Medical Physics

The Surrey-NPL research theme in medical physics builds on a long-standing three-way collaboration between the University, NPL and the Royal Surrey County Hospital, supported by a number of joint roles across the institutions.

The Surrey-NPL research theme in medical physics builds on a long-standing three-way collaboration between the University, NPL and the Royal Surrey County Hospital, supported by a number of joint roles across the institutions.

Under the new strategic partnership, the hub brings together activities within the University’s Centre for Nuclear and Radiation Physics (CNRP) and Ion Beam Centre (IBC), with complementary work in NPL’s Acoustics and Ionising Radiation Division.

The Surrey-NPL hub focuses on three main strands of research:

  • Medical physics covering dosimetry (radiation monitoring)
  • Medical imaging (much of the research within this strand is aimed at developing safe, effective solutions for innovative cancer therapy and diagnosis)
  • Nuclear metrology

Recent projects

Some recent successful projects have included:

Development of high-accuracy dosimeter 

A research team led by Professor Andy Nisbet (a joint Surrey-Royal County Hospital staff member) has developed a dosimeter (radiation monitor) capable of measuring the radiation dose deposited in tissue by a single photon.

The dosimeter employs ISTED (Inductive Superconducting Transition-Edge Detector) technology designed at NPL, incorporating a tissue-equivalent absorber to enable the detector to measure radiation dose levels with extreme accuracy.

Having won further National Institute of Research (NIHR) funding through its ‘invention for innovation’ (i4i) programme and European funding through the European Metrology Research Programme, the research is now close to yielding commercial spinouts.

Investigating the implications of gold nanoparticles in medical imaging

Gold nanoparticles (GNPs) have potential use for a wide range of medical applications including as contrast agents in diagnostic imaging, but this is currently limited by a lack of understanding of the role they play in enhancing dose absorption. These parameters are key to image quality and to identifying any health risks for patients.

A project led by Dr Giuseppe Schettino, Principal Research Scientist in NPL’s Radiation Dosimetry Group and Dr Silvia Pani, Lecturer in Applied Radiation Physics at Surrey, supported by Surrey Ion Beam Centre’s Cell Laboratory, aims to identify, assess and quantify these key parameters to support clinical implementation of GNPs.

Uniquely, the project combines using cutting edge imaging technology, and investigating the radiobiological implications of GNP, as opposed to their simple image-enhancing effect.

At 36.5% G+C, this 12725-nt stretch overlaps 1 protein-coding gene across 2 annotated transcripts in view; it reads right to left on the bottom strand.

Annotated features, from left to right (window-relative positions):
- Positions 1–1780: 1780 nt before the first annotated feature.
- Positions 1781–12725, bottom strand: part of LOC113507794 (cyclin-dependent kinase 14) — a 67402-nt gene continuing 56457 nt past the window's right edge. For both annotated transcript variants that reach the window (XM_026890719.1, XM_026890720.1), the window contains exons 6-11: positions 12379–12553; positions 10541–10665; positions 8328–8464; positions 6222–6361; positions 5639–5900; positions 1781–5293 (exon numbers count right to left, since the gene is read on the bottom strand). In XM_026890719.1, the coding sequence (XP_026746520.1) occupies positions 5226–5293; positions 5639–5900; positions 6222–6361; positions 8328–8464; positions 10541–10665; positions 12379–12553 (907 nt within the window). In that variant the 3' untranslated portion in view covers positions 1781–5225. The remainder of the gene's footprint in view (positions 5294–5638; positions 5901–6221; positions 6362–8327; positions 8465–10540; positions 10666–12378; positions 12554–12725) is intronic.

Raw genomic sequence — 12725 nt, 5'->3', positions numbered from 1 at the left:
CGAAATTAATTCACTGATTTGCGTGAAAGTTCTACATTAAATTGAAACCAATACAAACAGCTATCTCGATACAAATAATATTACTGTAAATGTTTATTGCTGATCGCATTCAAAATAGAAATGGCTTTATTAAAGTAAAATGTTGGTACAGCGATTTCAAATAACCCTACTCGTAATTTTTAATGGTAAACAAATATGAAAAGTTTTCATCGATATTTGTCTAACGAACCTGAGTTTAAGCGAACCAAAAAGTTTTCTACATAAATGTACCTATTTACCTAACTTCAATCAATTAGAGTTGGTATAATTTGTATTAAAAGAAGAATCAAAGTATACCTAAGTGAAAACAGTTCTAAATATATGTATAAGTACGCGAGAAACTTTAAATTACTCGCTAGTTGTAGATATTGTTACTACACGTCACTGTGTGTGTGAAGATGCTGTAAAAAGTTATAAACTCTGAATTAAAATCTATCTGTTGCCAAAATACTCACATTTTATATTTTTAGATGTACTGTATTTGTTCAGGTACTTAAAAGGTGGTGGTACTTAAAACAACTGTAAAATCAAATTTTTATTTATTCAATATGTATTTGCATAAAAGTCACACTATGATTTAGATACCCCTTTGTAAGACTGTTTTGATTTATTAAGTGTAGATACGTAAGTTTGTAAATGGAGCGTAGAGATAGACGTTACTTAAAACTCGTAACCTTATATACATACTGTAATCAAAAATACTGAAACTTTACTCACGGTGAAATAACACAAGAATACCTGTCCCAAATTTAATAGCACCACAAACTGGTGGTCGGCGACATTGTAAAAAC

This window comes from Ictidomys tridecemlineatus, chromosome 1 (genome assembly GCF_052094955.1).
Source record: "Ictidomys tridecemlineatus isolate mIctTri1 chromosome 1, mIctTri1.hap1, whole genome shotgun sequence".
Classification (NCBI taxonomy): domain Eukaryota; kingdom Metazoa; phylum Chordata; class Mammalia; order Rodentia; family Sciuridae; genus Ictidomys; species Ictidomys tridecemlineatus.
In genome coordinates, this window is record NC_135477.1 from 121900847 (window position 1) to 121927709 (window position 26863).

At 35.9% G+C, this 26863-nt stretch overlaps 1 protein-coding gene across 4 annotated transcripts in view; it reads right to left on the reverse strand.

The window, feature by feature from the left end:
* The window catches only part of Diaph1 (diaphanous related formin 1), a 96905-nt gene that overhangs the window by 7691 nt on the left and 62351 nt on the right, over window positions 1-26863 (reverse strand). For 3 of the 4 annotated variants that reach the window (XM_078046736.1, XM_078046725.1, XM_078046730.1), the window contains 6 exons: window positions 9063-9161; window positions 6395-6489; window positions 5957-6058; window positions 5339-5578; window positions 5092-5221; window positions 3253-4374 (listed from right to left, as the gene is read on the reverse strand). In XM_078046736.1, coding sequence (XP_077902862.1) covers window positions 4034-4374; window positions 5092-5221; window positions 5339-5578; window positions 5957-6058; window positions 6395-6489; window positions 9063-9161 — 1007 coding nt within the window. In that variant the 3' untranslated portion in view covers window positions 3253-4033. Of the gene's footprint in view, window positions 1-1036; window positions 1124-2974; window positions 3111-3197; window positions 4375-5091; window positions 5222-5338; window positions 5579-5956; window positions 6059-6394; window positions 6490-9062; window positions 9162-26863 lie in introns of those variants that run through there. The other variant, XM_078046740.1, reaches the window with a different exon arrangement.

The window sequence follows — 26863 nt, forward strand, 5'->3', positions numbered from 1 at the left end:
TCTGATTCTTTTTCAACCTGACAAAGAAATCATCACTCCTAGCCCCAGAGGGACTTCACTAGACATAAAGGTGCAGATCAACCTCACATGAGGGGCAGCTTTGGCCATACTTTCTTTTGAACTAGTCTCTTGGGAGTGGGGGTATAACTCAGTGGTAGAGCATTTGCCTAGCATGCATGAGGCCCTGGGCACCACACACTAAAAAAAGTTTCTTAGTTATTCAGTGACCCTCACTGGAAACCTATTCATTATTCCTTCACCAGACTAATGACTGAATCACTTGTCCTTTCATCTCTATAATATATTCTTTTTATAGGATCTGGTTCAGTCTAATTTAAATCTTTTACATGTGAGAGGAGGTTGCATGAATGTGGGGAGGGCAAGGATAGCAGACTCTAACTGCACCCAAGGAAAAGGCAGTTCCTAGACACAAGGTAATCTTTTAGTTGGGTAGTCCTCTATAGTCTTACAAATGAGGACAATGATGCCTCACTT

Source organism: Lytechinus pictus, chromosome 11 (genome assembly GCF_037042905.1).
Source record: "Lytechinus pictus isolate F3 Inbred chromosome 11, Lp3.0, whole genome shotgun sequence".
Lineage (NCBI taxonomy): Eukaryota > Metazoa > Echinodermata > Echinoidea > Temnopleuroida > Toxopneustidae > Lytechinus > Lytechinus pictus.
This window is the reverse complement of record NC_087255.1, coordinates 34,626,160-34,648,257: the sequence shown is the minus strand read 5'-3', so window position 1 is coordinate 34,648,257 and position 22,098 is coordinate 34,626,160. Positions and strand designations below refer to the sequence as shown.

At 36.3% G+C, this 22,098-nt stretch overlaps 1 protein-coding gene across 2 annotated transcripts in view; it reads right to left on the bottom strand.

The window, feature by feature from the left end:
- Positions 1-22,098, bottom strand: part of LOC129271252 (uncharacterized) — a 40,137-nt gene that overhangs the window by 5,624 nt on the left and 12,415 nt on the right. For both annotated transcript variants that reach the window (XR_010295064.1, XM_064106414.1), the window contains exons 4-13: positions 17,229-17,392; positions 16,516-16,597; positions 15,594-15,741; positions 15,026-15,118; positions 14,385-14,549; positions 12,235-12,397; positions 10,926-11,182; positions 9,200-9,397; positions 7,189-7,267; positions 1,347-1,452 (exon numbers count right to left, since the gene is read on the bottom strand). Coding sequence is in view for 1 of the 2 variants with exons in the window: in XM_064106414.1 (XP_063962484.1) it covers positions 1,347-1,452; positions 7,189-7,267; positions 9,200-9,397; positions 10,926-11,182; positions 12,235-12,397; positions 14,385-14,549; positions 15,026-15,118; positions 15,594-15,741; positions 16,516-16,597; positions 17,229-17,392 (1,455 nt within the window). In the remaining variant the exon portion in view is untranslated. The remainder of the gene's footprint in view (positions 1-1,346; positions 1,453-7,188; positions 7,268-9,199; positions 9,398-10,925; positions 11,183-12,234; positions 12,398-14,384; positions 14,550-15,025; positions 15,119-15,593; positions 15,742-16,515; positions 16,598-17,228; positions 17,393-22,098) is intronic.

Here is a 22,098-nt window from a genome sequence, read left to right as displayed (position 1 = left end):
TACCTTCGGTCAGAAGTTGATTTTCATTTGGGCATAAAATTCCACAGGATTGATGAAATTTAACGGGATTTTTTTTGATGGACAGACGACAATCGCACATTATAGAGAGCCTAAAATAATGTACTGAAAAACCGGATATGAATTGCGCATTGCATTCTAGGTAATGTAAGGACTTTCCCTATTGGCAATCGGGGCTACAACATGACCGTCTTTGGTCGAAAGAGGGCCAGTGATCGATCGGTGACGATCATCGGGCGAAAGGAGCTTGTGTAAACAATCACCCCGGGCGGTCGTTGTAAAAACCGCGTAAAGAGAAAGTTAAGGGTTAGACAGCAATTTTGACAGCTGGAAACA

The results could open the door to greater use of GNP in healthcare, allowing earlier detection of tumours and, due to their capability to target specific cell types, enabling more effective discrimination between benign and malignant tumours

Standardising radium-223 to enable safe delivery of targeted radiotherapy

A Surrey-NPL team led by Professor Paddy Regan (who holds a joint post across the two institutions and the first chair in radionuclide metrology in the UK) is investigating the radionuclide decay which happens when certain types of isotopes are created.

One of the radioisotopes the team has focused on is radium-223, which is used for radiotherapy in more than 3,000 clinics worldwide to extend the life of patients with metastasized bone tumours (which can occur following prostate cancer).

Measuring the radium isotope’s radioactivity accurately is vital: too little leaves the tumour unaffected, but too much could kill the patient.

Bringing together Surrey’s expertise in nuclear physics and NPL’s advanced gamma-ray sensor equipment, the team were able to develop a new traceable standard for ionising radiation chambers used around the world, and also discovered that the existing literature values were wrong by about 10 per cent.

The ‘National Nuclear Array’ (or ‘NANA’) equipment developed by Surrey and NPL may also have applications in the disposal of nuclear waste.

The radium-223 project is just one example of Surrey and NPL’s joint work in the field of radionuclide metrology. Other ongoing research is aimed at characterising the signatures of the earth’s earliest identified isotopes – knowledge that could help us understand where the elements we see in nature are formed.

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